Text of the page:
Linda Latsko-Lockhart

Posted in Crosswalk, Rad Grad, Fall 2021

Forbes’ inaugural “50 Over 50: Impact” honoree Linda Latsko-Lockhart ’78 is CEO of Global Give Back Circle, a nonprofit that fights cycles of poverty by teaching thousands of at-risk girls in Africa and Asia how to transform their lives.

“I thought, ‘How could each young woman own her empowerment?’”

Linda Latsko-Lockhart

Lina Lockhart Headshot

This summer, a segment aired on Kenya’s Citizen TV in which two young Kenyan women were interviewed about their participation in a program that empowers at-risk girls in their country. The women, Asmahan Pogal and Lidemta Kawira, described how the program connects high school girls with local and long-distance mentors as they plan their educational and professional futures. Both alumna of the program, Pogal and Kawira are members of a leadership team running the program.

“One word that would sum it up would be ‘transformation,’” Kawira said. “I’ve seen myself grow, evolve, and transform from a young, shy teenage girl to the confident lady I am today.”

Watching the clip from her home in New York, Linda Latsko-Lockhart (BS design ’78) felt herself choke up. Not only had she witnessed these young women’s transformation firsthand, Latsko-Lockhart herself founded the nonprofit they were describing, Global Give Back Circle.

The segment came on the heels of another honor for Latsko-Lockhart: her inclusion in Forbes’ first-ever “50 Over 50: Impact” list, which highlights women “changing their communities and the world in ways big and small.”

Global Give Back Circle began as something small in 2006 — and has since grown into something undeniably big. After a work trip to South Africa in 1998, Lockhart had flown to Kenya and visited a Maasai village. Spending time with the people there seeded a question in her mind: What were the options for these young women if they decided they wanted to pursue work and lives different than those of their mothers and grandmothers?

Latsko-Lockhart thought back to her own education. After receiving her associate degree in retailing from Penn State Altoona, she’d wanted to continue her education but couldn’t afford it. She was working as a singing cocktail waitress outside of Ocean City, New Jersey, when the restaurant owner, a Drexel alumna, encouraged her to apply to the university. Latsko-Lockhart did — and she received a full scholarship.

“I thought, ‘How could each young woman own her empowerment?’” says Latsko-Lockhart, who went on to a successful career in retail and financial services management consulting. “That’s when I had this idea: this is a circle of giving back, and the girls would be giving back, too.”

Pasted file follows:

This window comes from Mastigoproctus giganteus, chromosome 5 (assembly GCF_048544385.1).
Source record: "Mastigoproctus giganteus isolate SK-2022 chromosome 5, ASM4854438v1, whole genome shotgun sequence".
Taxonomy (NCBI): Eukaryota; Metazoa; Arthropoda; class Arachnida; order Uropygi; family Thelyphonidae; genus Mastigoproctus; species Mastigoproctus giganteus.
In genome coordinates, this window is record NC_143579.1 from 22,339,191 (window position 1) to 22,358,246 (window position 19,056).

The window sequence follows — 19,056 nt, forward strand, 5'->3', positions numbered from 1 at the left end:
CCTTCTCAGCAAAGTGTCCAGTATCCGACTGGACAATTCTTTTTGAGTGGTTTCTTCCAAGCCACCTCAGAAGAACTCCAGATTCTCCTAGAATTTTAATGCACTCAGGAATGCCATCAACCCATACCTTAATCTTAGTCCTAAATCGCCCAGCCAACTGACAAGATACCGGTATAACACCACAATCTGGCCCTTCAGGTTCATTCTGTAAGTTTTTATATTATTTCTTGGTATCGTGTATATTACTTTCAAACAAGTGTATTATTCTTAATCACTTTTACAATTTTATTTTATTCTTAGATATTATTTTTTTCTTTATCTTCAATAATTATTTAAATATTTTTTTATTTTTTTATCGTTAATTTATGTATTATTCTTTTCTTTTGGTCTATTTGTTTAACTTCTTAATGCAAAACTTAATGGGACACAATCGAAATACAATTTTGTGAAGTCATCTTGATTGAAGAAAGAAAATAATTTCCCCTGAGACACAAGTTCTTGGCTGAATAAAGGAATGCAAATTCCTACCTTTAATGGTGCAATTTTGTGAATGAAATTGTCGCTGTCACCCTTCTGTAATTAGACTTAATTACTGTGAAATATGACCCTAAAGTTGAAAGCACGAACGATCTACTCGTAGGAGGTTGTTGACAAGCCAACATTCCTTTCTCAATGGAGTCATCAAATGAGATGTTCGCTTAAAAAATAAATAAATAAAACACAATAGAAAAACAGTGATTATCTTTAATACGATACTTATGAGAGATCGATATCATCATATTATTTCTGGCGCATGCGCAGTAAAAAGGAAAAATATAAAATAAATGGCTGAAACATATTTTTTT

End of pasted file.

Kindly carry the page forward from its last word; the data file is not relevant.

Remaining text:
Global Give Back Circle pairs at-risk adolescent girls with mentors when they are sophomores in high school. The girls attend life skills and workforce-readiness workshops on weekends and learn how to design “give-back commitments” and measure their impact. The girls might tutor peers, teach reproductive health workshops, or work in local children’s homes — some have even applied for grants to outfit their schools with solar panels. Over 75% of the girls are sponsored for tertiary education, through partnerships with private-sector organizations, foundations, angel investors and governments.

The program’s growth took an exponential turn when Latsko-Lockhart established a partnership with Microsoft, which contributed mentors and financial assistance. Latsko-Lockhart secured similar partnerships with Google, SAP and KPMG, and together with alumna of the program, also formed partnerships with more than 30 private-sector organizations in Kenya.

Now, beneficiaries of the program number 2,100 in Kenya alone, and over 4,000 across Rwanda, South Africa, China, Uganda, Ghana and India. The nonprofit has mobilized more than 30 companies, 2,200 mentors worldwide and $20 million in funding.

Linda Lockhart in Kenya

Linda Latsko-Lockhart poses with a young mother with her six kids and one of their young friends in West Pokot, Kenya, where Global Give Back Circle operates ‘HER Lab.’ In 2022, a Drexel student will be selected for a virtual co-op with HER Lab, helping Kenyan women achieve economic self-sufficiency.

Starting early 2022, Drexel students can play a role in Global Give Back Circle, as well. In West Pokot, Kenya, the program operates an economic empowerment incubator called ‘HER Lab’ that teaches entrepreneurial skills to recent high school graduates and to young women who fell through the cracks of the education system, from some of the most remote parts of the country. ‘HER Lab’ comprises a working farm, computer lab, and separate buildings where young women learn beadwork, hair design, sewing, tailoring and catering — and soon, the plumbing and electrical trades.

As part of a new co-op created by Latsko-Lockhart, a Charles D. Close School of Entrepreneurship student will work with young women in West Pokot virtually to help them develop business ideas to present at a ‘HER Lab’ pitch contest.

“It’ll be the Close student’s job to work with an Entrepreneurship Fellow from a Kenya university, and respond to the women’s ideas,” Latsko-Lockhart says, “and try to guide them as they nail down a plan.”

In other words, it’ll be one way a Close student can give back.

Donor support to The Co-op Opportunity Fund provides the resources for co-op stipends in unpaid and under-paid fields, helping students to follow their dreams.